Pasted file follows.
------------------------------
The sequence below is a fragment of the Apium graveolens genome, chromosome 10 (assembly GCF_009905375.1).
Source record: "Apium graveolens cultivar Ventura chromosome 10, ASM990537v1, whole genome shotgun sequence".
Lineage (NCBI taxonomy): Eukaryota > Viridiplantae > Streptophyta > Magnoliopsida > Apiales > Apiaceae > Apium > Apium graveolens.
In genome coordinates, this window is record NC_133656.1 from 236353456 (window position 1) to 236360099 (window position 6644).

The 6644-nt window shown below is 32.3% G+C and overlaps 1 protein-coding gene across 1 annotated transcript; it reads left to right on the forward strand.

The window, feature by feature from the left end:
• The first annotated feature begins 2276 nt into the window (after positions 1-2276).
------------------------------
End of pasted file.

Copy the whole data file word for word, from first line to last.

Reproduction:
The sequence below is a fragment of the Apium graveolens genome, chromosome 10 (assembly GCF_009905375.1).
Source record: "Apium graveolens cultivar Ventura chromosome 10, ASM990537v1, whole genome shotgun sequence".
Lineage (NCBI taxonomy): Eukaryota > Viridiplantae > Streptophyta > Magnoliopsida > Apiales > Apiaceae > Apium > Apium graveolens.
In genome coordinates, this window is record NC_133656.1 from 236353456 (window position 1) to 236360099 (window position 6644).

The 6644-nt window shown below is 32.3% G+C and overlaps 1 protein-coding gene across 1 annotated transcript; it reads left to right on the forward strand.

The window, feature by feature from the left end:
• The first annotated feature begins 2276 nt into the window (after positions 1-2276).